Written by Diablo Cody and directed by Karyn Kusama, Jennifer’s Body follows nerdy Anita “Needy” Lesnicki, played by Amanda Seyfried, and her popular cheerleader best friend Jennifer Check, played by Fox, who turns into a boy-eating demon when a virgin sacrifice goes awry. The film, which Fox now cites as her favorite project she’s ever worked on, wasn’t well received by critics at the time of its initial release. “The movie is a trial to sit through, reminding us that just because something looks delicious doesn’t mean the taste won’t be rancid,” wrote one critic.
The film was clearly ahead of its time, and despite both male and female critics giving it a bashing for its take on female sexuality, it has become a cultural touchstone for the very reason that it grapples with the complexities of being a teen girl in a unique and jarring way. Sexual violence, friendship, beauty, sexual identity, and the power of the female gaze are all entwined in the film’s plotline to create a movie that diverts from the typical coming-of-age format for women. The film’s creators now agree that it was a poor marketing decision that salaciously sexualized the film to appeal to male viewers, which swayed critics’ reviews. “It was directed by a woman, written by a woman, and starred two women,” says Fox. “The fact that the movie itself was a discussion about the way women are sexualized in society…for the marketing to represent that exact issue is kind of necessary.”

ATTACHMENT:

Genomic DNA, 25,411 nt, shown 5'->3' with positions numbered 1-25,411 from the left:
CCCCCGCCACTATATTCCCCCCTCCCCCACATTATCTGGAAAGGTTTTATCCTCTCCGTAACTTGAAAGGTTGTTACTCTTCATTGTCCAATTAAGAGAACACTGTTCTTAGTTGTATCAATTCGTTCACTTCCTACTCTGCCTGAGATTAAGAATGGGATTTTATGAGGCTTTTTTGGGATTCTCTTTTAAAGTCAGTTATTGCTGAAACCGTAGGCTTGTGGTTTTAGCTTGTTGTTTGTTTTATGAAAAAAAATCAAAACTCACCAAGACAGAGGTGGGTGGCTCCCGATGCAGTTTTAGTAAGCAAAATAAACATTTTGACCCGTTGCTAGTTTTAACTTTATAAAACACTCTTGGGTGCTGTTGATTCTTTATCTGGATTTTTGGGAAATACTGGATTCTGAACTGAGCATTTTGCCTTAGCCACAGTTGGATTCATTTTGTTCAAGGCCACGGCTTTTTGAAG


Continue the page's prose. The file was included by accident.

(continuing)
When asked if her teen self was anything like Jennifer, Fox admits that she’s familiar with darkness. “I came into the world really bright and sunny and happy. However, at a certain point, I went through some trauma in childhood and I developed a pretty severe eating disorder and manic depression, which runs in my family, so there was definitely some wrestling with chemical imbalance going on.” She describes her younger self as loving, “but as I got into my early twenties, that hell-hath-no-fury, a woman scorned demon did rise up in me,” she says. “I did tap into that archetype a few times as well. That’s kind of what you see in Jennifer—that sort of nasty streak that can exist if you align yourself with that ancient energy.”
Back then and now, the genres of horror, thriller, dark comedy, and graphic novels are where she truly shines. Her latest project Till Death, released in July and directed by S. K. Dale, follows Fox’s character Emma, whose husband whisks her away on a secluded vacation where she awakens to find herself chained to his dead body in a not-so-humorous take on one’s partner weighing them down. “That area for me, because I love it, I’m always going to feel my best and give my best,” she says. Last month Fox also released Midnight in the Switchgrass where she plays FBI agent Rebecca Lombardi alongside partner Karl Helter, played by Bruce Willis. The crime-thriller based on a true story follows the detective team as they cross paths with the infamous “Truck Stop Killer” while investigating a sex-trafficking ring. Directed by Randall Emmett, the film was where Fox met Baker, who was cast to play a client whom she eventually fights while posing undercover as a sex worker.